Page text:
Increasingly, current college students and recent grads boast padded resumes filled with two or more internships, clubs, leadership positions, sports, extracurriculars, jobs and experiences that exceed the expectations of previous generations of students. Doing more, they want more to stand out in job applications where, thanks to the internet, thousands of other high achievers are clamoring for the same opportunity. And, after a long day of working and running around campus, these students are rewarded with less than the suggested 7 to 9 hours of sleep, an increased chance of burnout and a constant question burning in their mind: am I doing enough?
“Hustle culture” at college is a major driving force behind this, teaching students that success equates to nonstop productivity: if you aren’t constantly working for your “dream,” you are behind. This mentality preys on fear of failure — a natural feeling for many college students as they transition into adulthood — making work appear as a necessity and creating crushing guilt whenever “non-productive” activities are done instead.
The idea that “hustling” is the key to success has been force fed to students for quite a while now. At least 35% of “entry-level” jobs on LinkedIn alone ask for 2 to 3 years of experience from their applicants, requiring students to start working almost as soon as their arrival to college if they want a job post-graduation. But in order to get jobs and internships, they also have to stand out from other applicants with a high GPA, impressive extracurriculars, multiple minors or other awards and accolades — all of which are time–consuming activities. Balancing these factors for success alongside basic needs and duties is virtually impossible, but when you are told that this is the expectation, it is easy for students to fall victim to this mentality.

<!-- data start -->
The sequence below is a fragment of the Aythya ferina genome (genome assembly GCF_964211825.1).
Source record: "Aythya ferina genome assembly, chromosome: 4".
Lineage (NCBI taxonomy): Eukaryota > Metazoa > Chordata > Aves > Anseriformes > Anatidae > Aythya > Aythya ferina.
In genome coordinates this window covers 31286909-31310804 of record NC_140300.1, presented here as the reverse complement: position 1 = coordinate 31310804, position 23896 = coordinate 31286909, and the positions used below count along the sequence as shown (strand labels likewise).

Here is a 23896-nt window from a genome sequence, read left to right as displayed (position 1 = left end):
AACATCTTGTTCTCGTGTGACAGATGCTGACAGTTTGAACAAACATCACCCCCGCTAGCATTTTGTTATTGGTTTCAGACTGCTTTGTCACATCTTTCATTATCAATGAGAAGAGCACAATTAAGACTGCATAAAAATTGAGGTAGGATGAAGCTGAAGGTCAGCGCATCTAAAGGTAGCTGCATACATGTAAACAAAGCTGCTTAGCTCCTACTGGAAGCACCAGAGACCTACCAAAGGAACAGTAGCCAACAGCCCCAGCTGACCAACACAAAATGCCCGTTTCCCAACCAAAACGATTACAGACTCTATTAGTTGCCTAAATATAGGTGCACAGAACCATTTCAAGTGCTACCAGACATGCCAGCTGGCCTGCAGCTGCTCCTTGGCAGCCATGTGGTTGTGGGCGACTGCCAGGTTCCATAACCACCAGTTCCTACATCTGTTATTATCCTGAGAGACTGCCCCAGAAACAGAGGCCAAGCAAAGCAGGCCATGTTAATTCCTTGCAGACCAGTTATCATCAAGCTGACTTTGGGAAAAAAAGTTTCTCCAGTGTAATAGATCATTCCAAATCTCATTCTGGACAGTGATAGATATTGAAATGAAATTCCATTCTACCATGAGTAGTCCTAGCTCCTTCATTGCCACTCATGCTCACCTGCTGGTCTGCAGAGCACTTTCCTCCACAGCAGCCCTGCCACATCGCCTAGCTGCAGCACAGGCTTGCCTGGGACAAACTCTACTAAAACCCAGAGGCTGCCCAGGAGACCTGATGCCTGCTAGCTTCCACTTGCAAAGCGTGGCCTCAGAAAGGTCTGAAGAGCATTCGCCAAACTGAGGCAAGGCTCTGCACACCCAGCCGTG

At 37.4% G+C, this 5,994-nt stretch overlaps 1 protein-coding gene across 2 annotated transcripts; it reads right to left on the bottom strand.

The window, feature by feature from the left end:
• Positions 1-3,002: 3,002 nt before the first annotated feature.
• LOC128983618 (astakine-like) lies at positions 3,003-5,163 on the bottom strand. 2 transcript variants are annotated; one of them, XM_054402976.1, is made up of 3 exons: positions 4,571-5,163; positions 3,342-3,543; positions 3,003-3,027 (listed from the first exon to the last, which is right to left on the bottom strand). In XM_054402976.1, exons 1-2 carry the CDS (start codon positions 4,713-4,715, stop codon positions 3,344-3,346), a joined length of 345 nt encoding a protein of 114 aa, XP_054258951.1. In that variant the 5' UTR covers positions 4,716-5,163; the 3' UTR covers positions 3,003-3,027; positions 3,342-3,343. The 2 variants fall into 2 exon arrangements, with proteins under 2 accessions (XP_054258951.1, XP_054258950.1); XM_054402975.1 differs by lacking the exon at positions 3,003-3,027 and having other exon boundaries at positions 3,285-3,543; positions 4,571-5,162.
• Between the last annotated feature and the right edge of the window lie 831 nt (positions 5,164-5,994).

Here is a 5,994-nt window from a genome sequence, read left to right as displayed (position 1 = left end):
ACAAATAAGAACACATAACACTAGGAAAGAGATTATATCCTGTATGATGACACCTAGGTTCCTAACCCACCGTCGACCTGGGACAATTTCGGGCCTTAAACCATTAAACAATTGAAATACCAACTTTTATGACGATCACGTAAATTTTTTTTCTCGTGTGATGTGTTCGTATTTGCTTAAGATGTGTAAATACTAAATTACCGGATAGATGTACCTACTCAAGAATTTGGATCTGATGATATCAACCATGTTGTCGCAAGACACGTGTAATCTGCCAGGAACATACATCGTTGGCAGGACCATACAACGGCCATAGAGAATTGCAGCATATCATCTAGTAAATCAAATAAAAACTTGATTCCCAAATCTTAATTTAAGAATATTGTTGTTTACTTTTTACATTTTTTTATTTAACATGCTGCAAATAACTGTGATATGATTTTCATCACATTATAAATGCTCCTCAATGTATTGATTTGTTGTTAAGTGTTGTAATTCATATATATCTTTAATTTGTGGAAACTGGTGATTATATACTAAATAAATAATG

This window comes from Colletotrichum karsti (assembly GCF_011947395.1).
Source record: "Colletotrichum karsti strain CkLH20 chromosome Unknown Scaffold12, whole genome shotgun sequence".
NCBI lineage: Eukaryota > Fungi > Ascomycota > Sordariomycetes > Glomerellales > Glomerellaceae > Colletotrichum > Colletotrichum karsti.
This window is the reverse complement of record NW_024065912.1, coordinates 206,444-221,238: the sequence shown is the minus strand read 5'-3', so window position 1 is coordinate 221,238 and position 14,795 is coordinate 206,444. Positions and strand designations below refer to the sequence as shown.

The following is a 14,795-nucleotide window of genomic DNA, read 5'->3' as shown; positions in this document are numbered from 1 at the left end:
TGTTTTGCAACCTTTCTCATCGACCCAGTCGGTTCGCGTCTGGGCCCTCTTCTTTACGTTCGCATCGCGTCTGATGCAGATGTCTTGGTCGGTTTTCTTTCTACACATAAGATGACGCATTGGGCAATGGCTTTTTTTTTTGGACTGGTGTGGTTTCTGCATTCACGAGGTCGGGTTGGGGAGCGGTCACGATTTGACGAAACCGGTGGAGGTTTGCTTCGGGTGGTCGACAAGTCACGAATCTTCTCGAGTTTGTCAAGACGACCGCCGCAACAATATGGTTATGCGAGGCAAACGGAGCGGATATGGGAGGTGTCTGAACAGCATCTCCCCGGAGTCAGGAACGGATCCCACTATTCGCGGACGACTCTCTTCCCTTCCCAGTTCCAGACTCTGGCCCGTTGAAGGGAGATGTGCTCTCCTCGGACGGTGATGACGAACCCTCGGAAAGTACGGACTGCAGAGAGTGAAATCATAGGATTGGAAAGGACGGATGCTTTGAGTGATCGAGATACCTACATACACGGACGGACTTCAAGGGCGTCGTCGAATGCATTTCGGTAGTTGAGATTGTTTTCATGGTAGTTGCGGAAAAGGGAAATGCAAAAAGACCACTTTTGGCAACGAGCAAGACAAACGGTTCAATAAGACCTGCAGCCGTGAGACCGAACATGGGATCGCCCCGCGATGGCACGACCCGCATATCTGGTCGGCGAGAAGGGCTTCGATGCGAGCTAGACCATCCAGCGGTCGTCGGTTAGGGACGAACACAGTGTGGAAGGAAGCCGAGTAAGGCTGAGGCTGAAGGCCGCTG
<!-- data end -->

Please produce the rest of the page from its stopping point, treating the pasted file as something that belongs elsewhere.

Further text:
It also doesn’t help that these ideas are romanticized in the media that students consume during their free time. Influencers, peers and celebrities post constantly about their nonstop work ethics or how they effortlessly balance all responsibilities and then some — boasting hashtags like #riseandgrind or #sleepisfortheweak. The whole concept of LinkedIn is built on celebrating your accomplishments and connecting with others, but it’s too easy to fall down a rabbit hole of comparing yourself to them: diminishing your self-worth and inspiring you to take on more activities just to keep up. There’s a certain sense of competition and animosity derived from hustle culture, which is a destructive mentality for a college campus and for students themselves.
Hustling overall blurs the line between productivity and overworking, and if you don’t learn your limits, you are going to burn out fast. In addition to a lack of sleep, an unequal work-life balance notoriously decreases the mental well-being of students. Stress, anxiety and depression are all symptoms of this issue, which can develop further into physical problems: weight loss, headaches and chest pain, to name a few. Ironically, these problems impact a student’s success in class and extracurriculars — the very thing they were sacrificing their health for. It’s a vicious cycle: guilt of underperforming, overworking oneself, burning out and repeat.
Working hard for one’s dreams is not inherently bad. In fact, striving to be your best self is admirable, and recently, college students have been able to achieve an impressive amount of success. It’s also fine to enjoy having a busy schedule; I, personally, appreciate keeping myself busy. However, overlooking the culture surrounding this level of achievement is detrimental to the culture of college. I have witnessed too many students drastically ignore their physical and mental needs. Reestablishing a line between productivity and overworking will be key in helping students develop work-life boundaries. Students are more than a resume, and they deserve time to just be college students.